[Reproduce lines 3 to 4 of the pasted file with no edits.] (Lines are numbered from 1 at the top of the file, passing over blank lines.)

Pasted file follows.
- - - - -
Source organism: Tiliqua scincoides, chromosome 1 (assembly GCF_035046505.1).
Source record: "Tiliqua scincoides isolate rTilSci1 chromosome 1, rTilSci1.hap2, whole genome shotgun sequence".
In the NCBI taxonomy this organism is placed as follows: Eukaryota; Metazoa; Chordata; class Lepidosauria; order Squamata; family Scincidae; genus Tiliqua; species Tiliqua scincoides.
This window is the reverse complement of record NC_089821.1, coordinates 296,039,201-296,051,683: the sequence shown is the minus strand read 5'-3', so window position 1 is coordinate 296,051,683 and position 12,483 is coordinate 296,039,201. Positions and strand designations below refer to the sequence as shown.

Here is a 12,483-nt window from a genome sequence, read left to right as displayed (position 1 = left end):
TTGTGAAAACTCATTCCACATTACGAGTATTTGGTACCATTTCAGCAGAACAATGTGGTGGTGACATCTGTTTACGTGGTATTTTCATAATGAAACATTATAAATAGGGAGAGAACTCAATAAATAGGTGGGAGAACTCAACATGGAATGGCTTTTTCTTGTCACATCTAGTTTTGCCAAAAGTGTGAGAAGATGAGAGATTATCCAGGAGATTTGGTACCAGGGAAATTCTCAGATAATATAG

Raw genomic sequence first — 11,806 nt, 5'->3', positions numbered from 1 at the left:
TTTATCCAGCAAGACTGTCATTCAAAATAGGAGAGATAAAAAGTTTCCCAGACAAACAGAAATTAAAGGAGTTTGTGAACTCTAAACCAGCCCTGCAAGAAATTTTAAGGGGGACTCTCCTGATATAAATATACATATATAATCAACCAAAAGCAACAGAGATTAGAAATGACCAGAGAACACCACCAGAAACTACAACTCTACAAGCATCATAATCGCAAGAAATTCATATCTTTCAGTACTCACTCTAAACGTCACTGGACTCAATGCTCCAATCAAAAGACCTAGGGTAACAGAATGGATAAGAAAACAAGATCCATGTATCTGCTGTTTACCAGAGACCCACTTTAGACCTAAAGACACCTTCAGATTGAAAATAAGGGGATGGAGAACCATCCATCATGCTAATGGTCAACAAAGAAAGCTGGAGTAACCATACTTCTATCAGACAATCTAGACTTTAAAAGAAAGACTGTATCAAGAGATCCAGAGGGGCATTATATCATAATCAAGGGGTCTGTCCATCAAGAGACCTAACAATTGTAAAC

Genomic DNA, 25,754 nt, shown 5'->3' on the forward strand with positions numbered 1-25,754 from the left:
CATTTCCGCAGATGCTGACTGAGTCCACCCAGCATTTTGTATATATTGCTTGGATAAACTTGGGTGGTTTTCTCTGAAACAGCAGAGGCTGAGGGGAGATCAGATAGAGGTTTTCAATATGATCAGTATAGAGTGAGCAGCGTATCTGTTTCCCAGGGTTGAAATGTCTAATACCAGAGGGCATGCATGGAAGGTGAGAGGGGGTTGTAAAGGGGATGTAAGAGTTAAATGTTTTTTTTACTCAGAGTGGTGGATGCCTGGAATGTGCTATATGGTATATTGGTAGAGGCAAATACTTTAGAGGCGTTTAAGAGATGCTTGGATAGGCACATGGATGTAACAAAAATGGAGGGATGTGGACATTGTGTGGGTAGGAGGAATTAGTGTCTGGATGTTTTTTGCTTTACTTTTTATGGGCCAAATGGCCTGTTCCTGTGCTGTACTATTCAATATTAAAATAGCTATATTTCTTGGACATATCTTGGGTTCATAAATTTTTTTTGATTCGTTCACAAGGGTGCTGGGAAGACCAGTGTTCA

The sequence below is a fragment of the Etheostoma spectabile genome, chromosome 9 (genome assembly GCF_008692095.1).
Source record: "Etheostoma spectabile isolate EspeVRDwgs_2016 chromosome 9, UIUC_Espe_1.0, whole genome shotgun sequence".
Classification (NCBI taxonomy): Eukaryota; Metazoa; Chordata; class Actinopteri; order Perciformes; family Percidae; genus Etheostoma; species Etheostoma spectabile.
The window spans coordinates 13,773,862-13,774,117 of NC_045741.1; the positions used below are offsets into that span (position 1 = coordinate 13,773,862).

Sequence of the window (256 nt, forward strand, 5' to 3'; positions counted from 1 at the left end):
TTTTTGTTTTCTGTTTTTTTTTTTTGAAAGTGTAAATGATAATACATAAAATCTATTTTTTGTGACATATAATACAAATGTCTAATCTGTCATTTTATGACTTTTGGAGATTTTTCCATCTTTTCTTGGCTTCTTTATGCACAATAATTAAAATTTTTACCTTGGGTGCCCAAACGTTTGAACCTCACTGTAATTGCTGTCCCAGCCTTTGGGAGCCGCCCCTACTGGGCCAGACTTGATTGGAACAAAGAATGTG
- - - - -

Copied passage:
In the NCBI taxonomy this organism is placed as follows: Eukaryota; Metazoa; Chordata; class Lepidosauria; order Squamata; family Scincidae; genus Tiliqua; species Tiliqua scincoides.
This window is the reverse complement of record NC_089821.1, coordinates 296,039,201-296,051,683: the sequence shown is the minus strand read 5'-3', so window position 1 is coordinate 296,051,683 and position 12,483 is coordinate 296,039,201. Positions and strand designations below refer to the sequence as shown.